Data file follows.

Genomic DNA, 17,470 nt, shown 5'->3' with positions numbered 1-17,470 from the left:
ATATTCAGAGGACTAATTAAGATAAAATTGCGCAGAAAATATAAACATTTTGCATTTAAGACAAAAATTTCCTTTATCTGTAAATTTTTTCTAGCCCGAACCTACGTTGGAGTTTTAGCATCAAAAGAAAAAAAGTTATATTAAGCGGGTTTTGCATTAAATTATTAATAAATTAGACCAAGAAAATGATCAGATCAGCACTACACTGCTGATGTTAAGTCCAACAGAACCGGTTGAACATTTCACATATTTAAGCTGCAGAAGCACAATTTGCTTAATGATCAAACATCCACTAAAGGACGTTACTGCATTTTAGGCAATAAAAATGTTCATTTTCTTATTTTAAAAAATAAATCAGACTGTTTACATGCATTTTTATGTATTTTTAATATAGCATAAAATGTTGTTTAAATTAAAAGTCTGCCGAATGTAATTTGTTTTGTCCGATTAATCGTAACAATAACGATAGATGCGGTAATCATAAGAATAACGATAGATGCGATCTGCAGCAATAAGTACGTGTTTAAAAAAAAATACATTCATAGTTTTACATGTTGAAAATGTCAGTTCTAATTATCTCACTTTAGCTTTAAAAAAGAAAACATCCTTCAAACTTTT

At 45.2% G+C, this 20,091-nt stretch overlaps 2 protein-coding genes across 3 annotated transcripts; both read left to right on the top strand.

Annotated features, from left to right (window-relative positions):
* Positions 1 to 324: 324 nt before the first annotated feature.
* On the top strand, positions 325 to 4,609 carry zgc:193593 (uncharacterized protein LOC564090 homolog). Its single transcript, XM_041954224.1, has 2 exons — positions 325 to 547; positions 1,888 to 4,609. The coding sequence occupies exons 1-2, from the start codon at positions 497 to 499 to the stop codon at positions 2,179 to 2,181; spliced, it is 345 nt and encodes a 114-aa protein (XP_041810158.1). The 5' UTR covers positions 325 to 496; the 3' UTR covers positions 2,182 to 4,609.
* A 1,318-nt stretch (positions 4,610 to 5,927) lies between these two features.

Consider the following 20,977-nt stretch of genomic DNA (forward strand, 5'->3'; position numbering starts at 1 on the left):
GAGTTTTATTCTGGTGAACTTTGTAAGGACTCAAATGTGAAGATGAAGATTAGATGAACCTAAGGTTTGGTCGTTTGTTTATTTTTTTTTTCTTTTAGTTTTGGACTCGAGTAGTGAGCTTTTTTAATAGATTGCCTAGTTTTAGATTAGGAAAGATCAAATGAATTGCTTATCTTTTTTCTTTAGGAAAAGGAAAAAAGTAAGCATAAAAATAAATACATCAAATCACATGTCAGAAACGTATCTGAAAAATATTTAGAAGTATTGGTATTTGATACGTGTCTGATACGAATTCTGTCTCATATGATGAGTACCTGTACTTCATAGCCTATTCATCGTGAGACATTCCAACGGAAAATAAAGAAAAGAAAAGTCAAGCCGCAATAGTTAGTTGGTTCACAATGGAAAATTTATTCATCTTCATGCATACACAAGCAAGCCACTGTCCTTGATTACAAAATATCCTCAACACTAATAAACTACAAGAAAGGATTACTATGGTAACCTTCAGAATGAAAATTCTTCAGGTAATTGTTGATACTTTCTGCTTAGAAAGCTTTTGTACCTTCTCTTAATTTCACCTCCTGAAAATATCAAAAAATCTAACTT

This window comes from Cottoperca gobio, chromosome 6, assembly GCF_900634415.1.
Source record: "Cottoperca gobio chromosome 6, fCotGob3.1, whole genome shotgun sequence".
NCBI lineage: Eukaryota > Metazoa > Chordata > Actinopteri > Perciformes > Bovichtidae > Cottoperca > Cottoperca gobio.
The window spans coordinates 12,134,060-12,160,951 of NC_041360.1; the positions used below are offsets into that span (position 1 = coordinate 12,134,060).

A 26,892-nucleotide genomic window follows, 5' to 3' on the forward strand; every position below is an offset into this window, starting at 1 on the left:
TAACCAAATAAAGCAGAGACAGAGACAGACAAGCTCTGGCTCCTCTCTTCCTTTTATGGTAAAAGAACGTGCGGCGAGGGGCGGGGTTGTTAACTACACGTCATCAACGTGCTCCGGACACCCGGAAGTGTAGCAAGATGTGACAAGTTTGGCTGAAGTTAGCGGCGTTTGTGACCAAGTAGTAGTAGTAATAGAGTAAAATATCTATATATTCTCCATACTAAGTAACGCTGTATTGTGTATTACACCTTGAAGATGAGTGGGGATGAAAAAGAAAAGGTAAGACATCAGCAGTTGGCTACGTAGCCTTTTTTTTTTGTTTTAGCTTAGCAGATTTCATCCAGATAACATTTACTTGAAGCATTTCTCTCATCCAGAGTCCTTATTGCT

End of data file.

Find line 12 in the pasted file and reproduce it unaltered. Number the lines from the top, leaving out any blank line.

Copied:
NCBI lineage: Eukaryota > Metazoa > Chordata > Actinopteri > Perciformes > Bovichtidae > Cottoperca > Cottoperca gobio.